Financial tech Start-ups and their value blog update courtesy of financial industry publication TabbForum; those interested in fast-growth start-ups that have secured a presence within the trading technology space would want to visit OMEX Systems

FinTech disruption is in its early innings, particularly on the institutional side. But the number of exciting startups is growing. This growth is occurring due to the vast coverage of industries and asset classes that companies such as ChartIQ and OMEX Systems have been benefitting from clients that are looking to profit from the data they collect.

You’ve likely heard of companies such as Lending Club in the lending sector, Wealthfront for wealth management, and Square for payments. Companies such as these are reinventing very old processes in their respective sectors, and there are many more examples of technology firms like these that are gaining mainstream recognition. But there are thousands of startups reimagining much more niche functions in financial services, and many of them could be complementary or competitive to your own business.

Continue reading

BrokerDealer Blog: All Investment Categories Booming: Is This a Bubble?

When headline stories such as the one that appeared on the front page of today’s New York Times (“From Stocks To Farmland, All’s Booming, or Bubbling”)

Courtesy of the NY Times

Courtesy of the NY Times

, broker-dealers, investment brokers, global investment bankers and others in the business of guiding investors and entrepreneurs across various asset classes are right to become concerned about a potential investing bubble. Particularly those who have seen similar peaks (and troughs) over at least the past 15 years.

Per the NY Times article:

In Spain, where there was a debt crisis just two years ago, investors are so eager to buy the government’s bonds that they recently accepted the lowest interest rates since 1789.

In New York, the Art Deco office tower at One Wall Street sold in May for $585 million, only three months after the going wisdom in the real estate industry was that it would sell for more like $466 million, the estimate in one industry tip sheet.

In France, a cable-television company called Numericable was recently able to borrow $11 billion, the largest junk bond deal on record — and despite the risk usually associated with junk bonds, the interest rate was a low 4.875 percent.

Welcome to the Everything Boom — and, quite possibly, the Everything Bubble. Around the world, nearly every asset class is expensive by historical standards. Stocks and bonds; emerging markets and advanced economies; urban office towers and Iowa farmland; you name it, and it is trading at prices that are high by historical standards relative to fundamentals. The inverse of that is relatively low returns for investors.

But frustrating as the situation can be for investors hoping for better returns, the bigger question for the global economy is what happens next. How long will this low-return environment last? And what risks are being created that might be realized only if and when the Everything Boom ends?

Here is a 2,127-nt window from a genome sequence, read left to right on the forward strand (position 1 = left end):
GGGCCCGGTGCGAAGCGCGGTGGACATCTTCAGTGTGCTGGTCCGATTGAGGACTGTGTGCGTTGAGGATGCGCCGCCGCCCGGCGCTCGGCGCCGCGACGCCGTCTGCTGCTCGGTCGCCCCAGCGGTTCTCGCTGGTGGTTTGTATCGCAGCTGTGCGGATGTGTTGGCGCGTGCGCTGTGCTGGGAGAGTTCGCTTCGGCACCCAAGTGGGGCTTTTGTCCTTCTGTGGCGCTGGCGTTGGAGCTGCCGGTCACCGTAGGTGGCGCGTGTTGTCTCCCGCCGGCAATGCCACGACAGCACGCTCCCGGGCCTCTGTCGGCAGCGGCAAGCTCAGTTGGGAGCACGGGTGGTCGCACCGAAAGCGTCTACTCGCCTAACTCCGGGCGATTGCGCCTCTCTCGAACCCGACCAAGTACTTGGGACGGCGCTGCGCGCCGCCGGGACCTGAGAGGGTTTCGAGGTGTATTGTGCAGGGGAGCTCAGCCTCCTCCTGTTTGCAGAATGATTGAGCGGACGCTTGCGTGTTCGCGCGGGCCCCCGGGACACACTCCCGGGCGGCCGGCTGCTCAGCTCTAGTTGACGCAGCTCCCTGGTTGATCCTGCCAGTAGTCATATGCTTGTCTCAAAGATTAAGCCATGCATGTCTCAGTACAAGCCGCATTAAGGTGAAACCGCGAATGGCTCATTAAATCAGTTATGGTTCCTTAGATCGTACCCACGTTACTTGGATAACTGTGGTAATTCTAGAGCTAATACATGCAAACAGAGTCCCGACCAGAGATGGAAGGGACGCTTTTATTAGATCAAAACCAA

Safe assets, like United States Treasury bonds, have been offering investors paltry returns for years, ever since the global financial crisis. What has changed in the last two years is that risky assets, like stocks, junk bonds, real estate and emerging market bonds, have also joined the party.

Want to buy shares of American companies? At the current level of the Standard & Poor’s 500 index, every dollar invested in stocks buys you about 5.5 cents of corporate earnings, down from 7.4 cents two years ago — and lower than just before the global financial crisis in 2007-8.


Amid the Crazy Enterprise Valuations, Google Finds a Steal of a Deal: Entrepreneurs and Bankers Take Heed; A Blog thanks Connecticut’s JLC Group for below extract.

How to differentiate your disruptive and innovative company from the rest? Have your chief cheerleader (presumably your CEO) make an epic statement in which your entire company and your constituents can continuously hang their hats on..  The following is a classic example:

“We think we are going to fundamentally change humanity’s understanding of the economic landscape on a daily basis.” Skybox co-founder Dan Berkenstock

The above words from an entrepreneur whose offering is seemingly perceived to be something simple: satellite technology.

If you are an aspiring tech czar in the capital raising mode, a brand enhancement specialist, a brokerdealer or venture capitalist doing due diligence, or a mere investment banker who is working with an advanced-stage company whose execs are also looking to you to help ‘craft the value proposition” to investors, your target audience will always be more inspired when you perspire passion to the point where its dripping from your pores.

The context of the above quote is in connection with a very compelling piece written by WSJ reporter Christopher Mims in his aptly-titled column “KEYWORDS”

Hyperlink above will bring you to the June 16 WSJ article: The story itself is not merely about enterprise valuation techniques and not only about the next great technology innovation, the story transcends borders for those who can read in between the lines..